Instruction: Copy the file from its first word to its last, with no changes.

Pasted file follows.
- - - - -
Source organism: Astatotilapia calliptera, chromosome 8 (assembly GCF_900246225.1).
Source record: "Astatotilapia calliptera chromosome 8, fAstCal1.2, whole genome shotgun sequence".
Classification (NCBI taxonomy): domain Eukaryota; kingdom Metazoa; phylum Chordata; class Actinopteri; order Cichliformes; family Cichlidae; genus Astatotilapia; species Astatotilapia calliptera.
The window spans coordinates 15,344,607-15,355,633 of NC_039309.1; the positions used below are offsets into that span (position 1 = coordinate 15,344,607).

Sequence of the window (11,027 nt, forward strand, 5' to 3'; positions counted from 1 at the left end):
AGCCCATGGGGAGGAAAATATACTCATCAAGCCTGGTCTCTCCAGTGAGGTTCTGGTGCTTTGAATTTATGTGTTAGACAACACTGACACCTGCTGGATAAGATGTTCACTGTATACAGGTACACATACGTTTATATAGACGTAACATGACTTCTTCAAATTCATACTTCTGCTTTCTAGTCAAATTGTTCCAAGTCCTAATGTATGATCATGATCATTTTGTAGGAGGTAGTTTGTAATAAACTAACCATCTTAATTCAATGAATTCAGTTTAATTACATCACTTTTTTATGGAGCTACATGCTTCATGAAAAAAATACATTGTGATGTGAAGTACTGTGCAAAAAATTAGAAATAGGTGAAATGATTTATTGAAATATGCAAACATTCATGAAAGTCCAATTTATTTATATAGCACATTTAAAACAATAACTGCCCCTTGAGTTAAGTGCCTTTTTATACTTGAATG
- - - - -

Source organism: Astatotilapia calliptera, chromosome 8 (assembly GCF_900246225.1).
Source record: "Astatotilapia calliptera chromosome 8, fAstCal1.2, whole genome shotgun sequence".
Classification (NCBI taxonomy): domain Eukaryota; kingdom Metazoa; phylum Chordata; class Actinopteri; order Cichliformes; family Cichlidae; genus Astatotilapia; species Astatotilapia calliptera.
The window spans coordinates 15,344,607-15,355,633 of NC_039309.1; the positions used below are offsets into that span (position 1 = coordinate 15,344,607).

Sequence of the window (11,027 nt, forward strand, 5' to 3'; positions counted from 1 at the left end):
AGCCCATGGGGAGGAAAATATACTCATCAAGCCTGGTCTCTCCAGTGAGGTTCTGGTGCTTTGAATTTATGTGTTAGACAACACTGACACCTGCTGGATAAGATGTTCACTGTATACAGGTACACATACGTTTATATAGACGTAACATGACTTCTTCAAATTCATACTTCTGCTTTCTAGTCAAATTGTTCCAAGTCCTAATGTATGATCATGATCATTTTGTAGGAGGTAGTTTGTAATAAACTAACCATCTTAATTCAATGAATTCAGTTTAATTACATCACTTTTTTATGGAGCTACATGCTTCATGAAAAAAATACATTGTGATGTGAAGTACTGTGCAAAAAATTAGAAATAGGTGAAATGATTTATTGAAATATGCAAACATTCATGAAAGTCCAATTTATTTATATAGCACATTTAAAACAATAACTGCCCCTTGAGTTAAGTGCCTTTTTATACTTGAATG